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Entrepreneur Zikhona Ngxata lost her mother when she was 15 but “what was a dreadful experience birthed a mother in me and gave me a purpose. I realised that helping other young people was my destiny. I was determined to be part of the solution.”

Ngxata’s company, Miss EC Beauty with a Purpose (ECBP), a non-Profit Organisation (NPO) which she started seven years ago, was spurred by her direct involvement in the beauty pageant industry.
She said the ongoing misperception that beauty pageants are platforms occupied solely by airheads is false.

“I have been in several beauty competitions: in grade two, in high school, at University of Johannesburg, where I was placed first princess and then in Miss SA, where I was a semi-finalist. This year I entered into Mrs South Africa. It is still running and I am in the top 50, along with two other Eastern Cape women.”

Following the success of ECBP, where several young women were able to transform their lives, she broadened her influence and started Beauty with a Purpose SA, also an NPO, that focuses on youth development and community building from a broader and more measurably impactful perspective.
“Our pillars are education, skills development, entrepreneurship and leadership. I am from Mdantsane and it distressed me to see what was going on with the youth. The social ills of teenage pregnancy, substance abuse and illiteracy, which trapped young people in a cycle of poverty.”
She said two students who got bursaries through the NPO have proved to her that anything regarding people empowerment is possible.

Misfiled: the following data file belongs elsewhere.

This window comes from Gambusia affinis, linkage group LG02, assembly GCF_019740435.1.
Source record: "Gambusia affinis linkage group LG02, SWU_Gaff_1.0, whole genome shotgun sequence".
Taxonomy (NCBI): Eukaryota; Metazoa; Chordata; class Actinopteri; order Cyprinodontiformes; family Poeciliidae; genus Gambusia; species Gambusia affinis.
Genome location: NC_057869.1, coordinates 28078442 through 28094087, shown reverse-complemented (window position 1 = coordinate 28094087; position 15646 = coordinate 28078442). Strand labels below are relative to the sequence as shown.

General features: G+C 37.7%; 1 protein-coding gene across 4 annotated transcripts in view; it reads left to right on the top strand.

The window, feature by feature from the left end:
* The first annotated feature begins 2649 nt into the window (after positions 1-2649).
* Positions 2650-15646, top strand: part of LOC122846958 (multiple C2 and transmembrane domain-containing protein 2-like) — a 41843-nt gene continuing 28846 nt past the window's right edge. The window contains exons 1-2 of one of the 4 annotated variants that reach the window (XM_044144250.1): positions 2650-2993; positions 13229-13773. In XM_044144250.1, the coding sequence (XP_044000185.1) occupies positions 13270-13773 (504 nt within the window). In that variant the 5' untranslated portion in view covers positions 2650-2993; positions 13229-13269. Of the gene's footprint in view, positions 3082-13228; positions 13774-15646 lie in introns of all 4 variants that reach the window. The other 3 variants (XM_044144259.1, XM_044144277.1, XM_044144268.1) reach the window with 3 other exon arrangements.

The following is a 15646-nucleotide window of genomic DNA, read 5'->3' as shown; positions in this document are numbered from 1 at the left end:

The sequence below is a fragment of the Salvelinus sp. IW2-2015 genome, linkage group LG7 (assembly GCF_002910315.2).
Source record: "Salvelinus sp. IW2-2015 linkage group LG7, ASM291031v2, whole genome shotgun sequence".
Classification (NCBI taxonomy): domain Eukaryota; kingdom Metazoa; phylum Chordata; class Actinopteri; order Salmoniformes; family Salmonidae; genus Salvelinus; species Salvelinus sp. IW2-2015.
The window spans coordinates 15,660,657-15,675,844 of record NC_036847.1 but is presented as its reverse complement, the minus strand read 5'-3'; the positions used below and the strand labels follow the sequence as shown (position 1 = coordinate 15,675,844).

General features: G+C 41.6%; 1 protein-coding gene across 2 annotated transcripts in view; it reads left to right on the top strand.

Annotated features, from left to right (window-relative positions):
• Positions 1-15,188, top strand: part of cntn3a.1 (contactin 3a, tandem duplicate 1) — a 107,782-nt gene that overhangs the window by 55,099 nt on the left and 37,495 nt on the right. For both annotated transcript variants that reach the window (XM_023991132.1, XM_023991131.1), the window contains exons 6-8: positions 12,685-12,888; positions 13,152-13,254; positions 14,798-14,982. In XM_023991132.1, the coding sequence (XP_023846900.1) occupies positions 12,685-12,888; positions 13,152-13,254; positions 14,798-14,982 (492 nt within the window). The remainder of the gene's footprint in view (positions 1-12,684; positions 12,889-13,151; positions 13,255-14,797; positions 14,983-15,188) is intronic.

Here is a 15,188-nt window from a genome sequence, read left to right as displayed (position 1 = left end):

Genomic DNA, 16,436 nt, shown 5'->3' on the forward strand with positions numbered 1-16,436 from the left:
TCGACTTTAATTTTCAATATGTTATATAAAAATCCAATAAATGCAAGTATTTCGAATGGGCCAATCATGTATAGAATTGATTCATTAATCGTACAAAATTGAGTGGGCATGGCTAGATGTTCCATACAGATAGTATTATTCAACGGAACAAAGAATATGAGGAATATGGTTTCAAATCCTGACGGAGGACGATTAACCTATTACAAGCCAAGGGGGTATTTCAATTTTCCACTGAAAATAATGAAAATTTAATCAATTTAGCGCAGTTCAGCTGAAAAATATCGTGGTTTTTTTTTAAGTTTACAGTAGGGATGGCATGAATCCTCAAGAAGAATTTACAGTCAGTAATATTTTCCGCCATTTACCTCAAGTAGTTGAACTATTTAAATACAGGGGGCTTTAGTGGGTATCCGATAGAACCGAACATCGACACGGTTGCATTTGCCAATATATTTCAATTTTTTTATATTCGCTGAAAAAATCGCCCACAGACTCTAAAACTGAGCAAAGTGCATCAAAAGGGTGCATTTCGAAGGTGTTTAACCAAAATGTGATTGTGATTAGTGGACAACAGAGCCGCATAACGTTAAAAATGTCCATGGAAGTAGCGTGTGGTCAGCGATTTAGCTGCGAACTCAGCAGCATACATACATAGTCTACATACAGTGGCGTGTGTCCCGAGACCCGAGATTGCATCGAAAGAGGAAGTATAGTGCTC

“One student has already qualified with an LLB and will be going into law, and another is in her final stages of becoming a doctor. I believe they will be the first of our many success stories.”
She said that people had questioned her motive for going through another gruelling competition.
“I decided to compete in Mrs SA to prove to our students that nothing is impossible, that win or lose it is the ability and confidence to survive and thrive in what is a very daunting experience. They will see that they can achieve anything they put their minds to and that their dreams are valid, regardless of their background or circumstances”

Ngxata is a sales executive at Ronnies Motors in East London.
“In 2018 the company paid for me to attend the Find Your Voice (FYV) programme, a Gately Rotary Club initiative. Carey-Lyn Kurten is a project leader at FYV, and one of the founders of the programme that is entering its fifth year. “It is a young adult leadership development year-long course that cultivates leaders with integrity, who can build positive relationships and are active citizens, willing to put service above self. We focus on practical leadership skills and the art of using your leader voice appropriately and effectively.

Ngxata said that on graduating from FYV she “realised my passion was people development. I found my own voice but was also able to use the experience to make a difference in peoples’ lives.”
As a graduate herself, and now a mother of three, she said the biggest challenge encountered by first year university students is being ill-prepared for the rigours of post –school discipline and responsibility, and with it the critical link between leadership, change, and being an active citizen.
While her NPOs do not create careers it does give young people the confidence and expertise to maximise the rare opportunities that do come their way, especially in pandemic times, when over half of SA’s youth are unemployed.
“If we can assist in changing the mindset of first year students and reducing the massive dropout rate, then I would consider our work successful.”
“We are already in the advanced stages of setting up our academy, with our partners, Ronnies and MSC College, a national brand, which we hope to launch in February next year. The aim is taking the achievements from work in East London and Eastern Cape and spreading those out throughout the country.”

To contact Ngxata send an email to For Find Your Voice go to

Daily Dispatch Business Correspondent